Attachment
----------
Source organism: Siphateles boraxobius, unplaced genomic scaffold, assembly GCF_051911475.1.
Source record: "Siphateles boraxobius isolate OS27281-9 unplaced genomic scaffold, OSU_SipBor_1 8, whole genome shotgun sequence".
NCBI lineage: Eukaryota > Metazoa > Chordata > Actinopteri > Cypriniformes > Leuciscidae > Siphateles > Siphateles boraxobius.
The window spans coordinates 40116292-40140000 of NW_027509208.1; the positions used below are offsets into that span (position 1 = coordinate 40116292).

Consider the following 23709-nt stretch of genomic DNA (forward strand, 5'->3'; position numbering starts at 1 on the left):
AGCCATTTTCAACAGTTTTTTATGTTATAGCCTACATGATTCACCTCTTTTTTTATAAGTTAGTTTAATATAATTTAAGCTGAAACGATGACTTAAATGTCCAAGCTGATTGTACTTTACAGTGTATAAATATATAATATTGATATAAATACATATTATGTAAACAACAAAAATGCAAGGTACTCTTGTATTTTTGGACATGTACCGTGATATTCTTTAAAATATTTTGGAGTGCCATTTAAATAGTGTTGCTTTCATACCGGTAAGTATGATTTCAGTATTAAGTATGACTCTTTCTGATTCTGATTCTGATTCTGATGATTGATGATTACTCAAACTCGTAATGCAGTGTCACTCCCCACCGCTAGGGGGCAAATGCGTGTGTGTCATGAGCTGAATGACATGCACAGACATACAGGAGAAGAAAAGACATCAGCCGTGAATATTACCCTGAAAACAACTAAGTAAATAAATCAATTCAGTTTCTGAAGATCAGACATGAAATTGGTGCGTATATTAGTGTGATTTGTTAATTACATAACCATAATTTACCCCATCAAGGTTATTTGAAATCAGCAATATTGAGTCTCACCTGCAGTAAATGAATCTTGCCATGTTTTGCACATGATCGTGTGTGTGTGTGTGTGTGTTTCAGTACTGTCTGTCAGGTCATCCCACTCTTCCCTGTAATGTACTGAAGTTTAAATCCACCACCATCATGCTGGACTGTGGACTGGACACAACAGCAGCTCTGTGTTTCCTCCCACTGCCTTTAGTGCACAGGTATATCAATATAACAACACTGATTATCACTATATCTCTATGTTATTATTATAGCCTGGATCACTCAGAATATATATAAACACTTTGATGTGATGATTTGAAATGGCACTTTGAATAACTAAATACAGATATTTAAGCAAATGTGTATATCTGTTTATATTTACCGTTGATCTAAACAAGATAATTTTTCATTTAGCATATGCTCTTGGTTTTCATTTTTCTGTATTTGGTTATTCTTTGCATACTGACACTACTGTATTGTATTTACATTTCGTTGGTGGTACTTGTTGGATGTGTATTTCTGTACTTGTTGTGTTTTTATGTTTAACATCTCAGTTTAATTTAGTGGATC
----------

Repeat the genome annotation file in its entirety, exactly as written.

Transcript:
Source organism: Siphateles boraxobius, unplaced genomic scaffold, assembly GCF_051911475.1.
Source record: "Siphateles boraxobius isolate OS27281-9 unplaced genomic scaffold, OSU_SipBor_1 8, whole genome shotgun sequence".
NCBI lineage: Eukaryota > Metazoa > Chordata > Actinopteri > Cypriniformes > Leuciscidae > Siphateles > Siphateles boraxobius.
The window spans coordinates 40116292-40140000 of NW_027509208.1; the positions used below are offsets into that span (position 1 = coordinate 40116292).

Consider the following 23709-nt stretch of genomic DNA (forward strand, 5'->3'; position numbering starts at 1 on the left):
AGCCATTTTCAACAGTTTTTTATGTTATAGCCTACATGATTCACCTCTTTTTTTATAAGTTAGTTTAATATAATTTAAGCTGAAACGATGACTTAAATGTCCAAGCTGATTGTACTTTACAGTGTATAAATATATAATATTGATATAAATACATATTATGTAAACAACAAAAATGCAAGGTACTCTTGTATTTTTGGACATGTACCGTGATATTCTTTAAAATATTTTGGAGTGCCATTTAAATAGTGTTGCTTTCATACCGGTAAGTATGATTTCAGTATTAAGTATGACTCTTTCTGATTCTGATTCTGATTCTGATGATTGATGATTACTCAAACTCGTAATGCAGTGTCACTCCCCACCGCTAGGGGGCAAATGCGTGTGTGTCATGAGCTGAATGACATGCACAGACATACAGGAGAAGAAAAGACATCAGCCGTGAATATTACCCTGAAAACAACTAAGTAAATAAATCAATTCAGTTTCTGAAGATCAGACATGAAATTGGTGCGTATATTAGTGTGATTTGTTAATTACATAACCATAATTTACCCCATCAAGGTTATTTGAAATCAGCAATATTGAGTCTCACCTGCAGTAAATGAATCTTGCCATGTTTTGCACATGATCGTGTGTGTGTGTGTGTGTGTTTCAGTACTGTCTGTCAGGTCATCCCACTCTTCCCTGTAATGTACTGAAGTTTAAATCCACCACCATCATGCTGGACTGTGGACTGGACACAACAGCAGCTCTGTGTTTCCTCCCACTGCCTTTAGTGCACAGGTATATCAATATAACAACACTGATTATCACTATATCTCTATGTTATTATTATAGCCTGGATCACTCAGAATATATATAAACACTTTGATGTGATGATTTGAAATGGCACTTTGAATAACTAAATACAGATATTTAAGCAAATGTGTATATCTGTTTATATTTACCGTTGATCTAAACAAGATAATTTTTCATTTAGCATATGCTCTTGGTTTTCATTTTTCTGTATTTGGTTATTCTTTGCATACTGACACTACTGTATTGTATTTACATTTCGTTGGTGGTACTTGTTGGATGTGTATTTCTGTACTTGTTGTGTTTTTATGTTTAACATCTCAGTTTAATTTAGTGGATC